Recent Research Findings
Bass and Canary Kurper are involved in a continuous survival struggle. Bass struggle to breed successfully in a dam with a large population of canaries, because schools of canaries will work together and while the bass chase one group away from the nest another group will attack the nest and devour the eggs. Bass fry are also targeted by shoals of canaries and very few make it to a size where they are not threatened by the canaries. Bass will never over populate in a dam with big canary stocks. When the bass however reach a certain size, the situation reverses and the bass have more food than what they could ever consume. Bass are, apart from birds, the only predators that can provide some sort of control over canary populations. Canaries are the main reasons for the low numbers of bass in Hartbeespoort Dam, but are also the main reason why the bass that are there are so strong, healthy and well conditioned. In fact, I have often wondered whether the yellow colour of bass in Harties is because they eat so many canaries! Studying bass and canaries together in a lab environment proved without a doubt that bass hate canaries, especially the bright yellow males. Bass enjoy canaries as a food source, but even when full they would attack and kill the male canary and spit it out again. It seems like the ordeal the male bass goes through in the spawn is remembered and he takes his revenge when the opportunity arises!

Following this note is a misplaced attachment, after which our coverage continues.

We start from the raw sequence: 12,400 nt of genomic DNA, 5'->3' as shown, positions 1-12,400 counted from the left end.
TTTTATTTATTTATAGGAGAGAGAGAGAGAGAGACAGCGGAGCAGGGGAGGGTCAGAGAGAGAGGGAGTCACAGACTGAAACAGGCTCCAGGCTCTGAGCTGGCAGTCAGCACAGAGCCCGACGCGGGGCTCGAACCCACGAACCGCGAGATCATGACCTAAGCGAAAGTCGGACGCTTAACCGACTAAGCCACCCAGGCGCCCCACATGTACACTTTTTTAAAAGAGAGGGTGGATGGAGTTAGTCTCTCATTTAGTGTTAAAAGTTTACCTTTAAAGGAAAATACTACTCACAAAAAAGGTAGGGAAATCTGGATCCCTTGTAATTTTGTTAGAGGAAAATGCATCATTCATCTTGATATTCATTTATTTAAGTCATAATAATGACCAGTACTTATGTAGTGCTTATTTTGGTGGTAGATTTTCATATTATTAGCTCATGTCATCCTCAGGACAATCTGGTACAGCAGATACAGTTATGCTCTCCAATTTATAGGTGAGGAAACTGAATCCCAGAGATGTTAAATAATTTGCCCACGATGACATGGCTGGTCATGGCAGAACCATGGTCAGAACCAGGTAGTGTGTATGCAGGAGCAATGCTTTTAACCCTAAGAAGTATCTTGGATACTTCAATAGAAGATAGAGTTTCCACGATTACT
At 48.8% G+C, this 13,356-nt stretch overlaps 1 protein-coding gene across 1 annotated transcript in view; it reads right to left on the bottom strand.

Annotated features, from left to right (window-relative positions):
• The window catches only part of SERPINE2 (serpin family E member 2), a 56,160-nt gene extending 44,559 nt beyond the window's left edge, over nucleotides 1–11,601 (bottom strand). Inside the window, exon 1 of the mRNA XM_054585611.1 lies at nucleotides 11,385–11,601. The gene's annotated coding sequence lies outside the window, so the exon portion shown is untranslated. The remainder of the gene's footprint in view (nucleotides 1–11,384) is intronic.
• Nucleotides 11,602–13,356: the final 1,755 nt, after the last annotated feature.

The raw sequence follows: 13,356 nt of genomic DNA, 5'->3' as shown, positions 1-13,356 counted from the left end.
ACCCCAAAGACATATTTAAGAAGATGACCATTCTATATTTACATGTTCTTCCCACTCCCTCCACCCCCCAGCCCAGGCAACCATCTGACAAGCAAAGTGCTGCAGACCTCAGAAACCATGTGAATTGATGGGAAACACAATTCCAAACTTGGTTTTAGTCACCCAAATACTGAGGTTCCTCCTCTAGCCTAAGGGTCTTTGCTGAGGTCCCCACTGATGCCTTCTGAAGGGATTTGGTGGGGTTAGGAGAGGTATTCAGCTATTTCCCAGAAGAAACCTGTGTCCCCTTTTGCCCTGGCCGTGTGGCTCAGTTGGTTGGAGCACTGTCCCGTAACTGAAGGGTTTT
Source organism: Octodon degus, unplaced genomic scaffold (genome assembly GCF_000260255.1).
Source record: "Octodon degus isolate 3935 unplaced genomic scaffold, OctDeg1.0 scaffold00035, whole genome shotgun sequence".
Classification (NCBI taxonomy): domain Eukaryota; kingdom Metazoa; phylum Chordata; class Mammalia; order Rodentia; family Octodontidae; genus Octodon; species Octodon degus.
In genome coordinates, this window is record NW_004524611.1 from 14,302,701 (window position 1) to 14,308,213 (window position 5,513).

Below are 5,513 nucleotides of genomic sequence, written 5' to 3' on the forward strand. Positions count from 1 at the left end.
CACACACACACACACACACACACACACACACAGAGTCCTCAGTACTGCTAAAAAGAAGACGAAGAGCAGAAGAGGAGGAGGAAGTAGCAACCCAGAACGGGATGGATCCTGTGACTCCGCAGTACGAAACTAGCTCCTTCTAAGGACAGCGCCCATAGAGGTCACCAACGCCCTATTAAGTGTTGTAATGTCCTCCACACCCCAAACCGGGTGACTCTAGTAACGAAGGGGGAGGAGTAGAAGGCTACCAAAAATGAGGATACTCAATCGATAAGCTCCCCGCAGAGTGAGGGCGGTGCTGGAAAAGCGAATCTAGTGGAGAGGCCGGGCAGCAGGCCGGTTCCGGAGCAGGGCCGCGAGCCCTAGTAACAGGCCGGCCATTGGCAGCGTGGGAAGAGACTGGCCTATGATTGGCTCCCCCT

When fishing bass structure in a dam where Canary Kurper are present, fish in a manner designed to aggravate the bass in the area. Fish slowly on the bottom and now and again deliver a fast darting movement as if the bait is chasing something. If a bass suddenly sees a yellow breasted baitfish moving towards him it is going to smash it, whether he is hungry or not! Fish canary imitations weightless near the surface in the afternoon in summer in areas where you spot schools of canaries.
Remember – a smaller bass is not very fussy, but if you want to trigger a big bite consistently, do everything you can to put the odds in your favour. Don’t only match the hatch with the bait you choose but also by the way you fish.